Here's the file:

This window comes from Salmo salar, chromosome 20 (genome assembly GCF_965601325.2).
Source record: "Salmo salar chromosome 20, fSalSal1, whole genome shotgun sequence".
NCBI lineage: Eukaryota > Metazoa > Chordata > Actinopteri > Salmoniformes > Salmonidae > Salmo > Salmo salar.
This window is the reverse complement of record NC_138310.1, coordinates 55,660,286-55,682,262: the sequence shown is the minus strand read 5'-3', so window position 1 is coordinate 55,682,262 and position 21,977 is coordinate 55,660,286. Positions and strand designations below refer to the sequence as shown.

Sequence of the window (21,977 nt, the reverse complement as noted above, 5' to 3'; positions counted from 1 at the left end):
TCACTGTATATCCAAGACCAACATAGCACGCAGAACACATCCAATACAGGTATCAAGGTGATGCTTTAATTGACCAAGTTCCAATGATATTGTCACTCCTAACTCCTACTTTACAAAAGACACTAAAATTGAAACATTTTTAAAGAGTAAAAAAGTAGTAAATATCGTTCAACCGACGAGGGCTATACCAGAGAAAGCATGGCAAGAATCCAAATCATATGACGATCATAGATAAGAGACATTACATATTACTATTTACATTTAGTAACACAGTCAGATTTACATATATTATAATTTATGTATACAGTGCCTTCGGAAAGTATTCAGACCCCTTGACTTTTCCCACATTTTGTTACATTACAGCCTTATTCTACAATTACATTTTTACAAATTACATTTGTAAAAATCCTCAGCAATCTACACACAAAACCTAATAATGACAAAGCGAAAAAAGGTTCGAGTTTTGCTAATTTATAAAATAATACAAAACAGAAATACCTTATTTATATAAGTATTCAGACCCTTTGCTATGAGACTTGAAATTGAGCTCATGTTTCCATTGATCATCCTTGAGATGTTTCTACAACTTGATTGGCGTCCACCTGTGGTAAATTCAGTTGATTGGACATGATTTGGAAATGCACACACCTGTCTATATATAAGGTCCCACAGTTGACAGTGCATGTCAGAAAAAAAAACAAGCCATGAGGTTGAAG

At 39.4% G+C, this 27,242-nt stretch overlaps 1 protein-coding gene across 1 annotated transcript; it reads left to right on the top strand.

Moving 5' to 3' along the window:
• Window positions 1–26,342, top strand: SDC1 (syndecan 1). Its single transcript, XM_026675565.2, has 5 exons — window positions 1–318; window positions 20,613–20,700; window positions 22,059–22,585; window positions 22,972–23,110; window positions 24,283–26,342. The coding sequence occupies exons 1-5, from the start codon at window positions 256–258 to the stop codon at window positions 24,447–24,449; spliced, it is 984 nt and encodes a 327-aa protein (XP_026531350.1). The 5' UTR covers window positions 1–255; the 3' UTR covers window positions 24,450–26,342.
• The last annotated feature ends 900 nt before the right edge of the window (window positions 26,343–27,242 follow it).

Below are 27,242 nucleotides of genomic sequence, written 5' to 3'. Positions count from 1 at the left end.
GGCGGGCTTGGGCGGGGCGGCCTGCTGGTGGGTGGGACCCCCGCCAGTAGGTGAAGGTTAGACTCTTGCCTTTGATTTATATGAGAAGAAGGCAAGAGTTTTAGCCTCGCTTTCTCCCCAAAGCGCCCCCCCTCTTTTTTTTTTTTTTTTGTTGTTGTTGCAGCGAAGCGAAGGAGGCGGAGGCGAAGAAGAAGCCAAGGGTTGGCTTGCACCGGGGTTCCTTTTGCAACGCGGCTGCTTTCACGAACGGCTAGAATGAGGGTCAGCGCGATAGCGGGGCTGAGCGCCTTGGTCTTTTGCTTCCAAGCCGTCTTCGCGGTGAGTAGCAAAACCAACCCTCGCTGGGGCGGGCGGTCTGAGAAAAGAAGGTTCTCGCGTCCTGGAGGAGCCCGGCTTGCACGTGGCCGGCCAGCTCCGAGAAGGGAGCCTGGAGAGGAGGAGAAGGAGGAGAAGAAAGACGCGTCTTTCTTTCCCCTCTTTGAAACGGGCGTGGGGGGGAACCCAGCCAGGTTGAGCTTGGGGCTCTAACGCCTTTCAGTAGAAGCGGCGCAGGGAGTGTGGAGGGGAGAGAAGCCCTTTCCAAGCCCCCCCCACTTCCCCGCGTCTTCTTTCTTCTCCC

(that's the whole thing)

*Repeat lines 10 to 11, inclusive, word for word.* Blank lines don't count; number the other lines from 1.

• The last annotated feature ends 900 nt before the right edge of the window (window positions 26,343–27,242 follow it).

Below are 27,242 nucleotides of genomic sequence, written 5' to 3'. Positions count from 1 at the left end.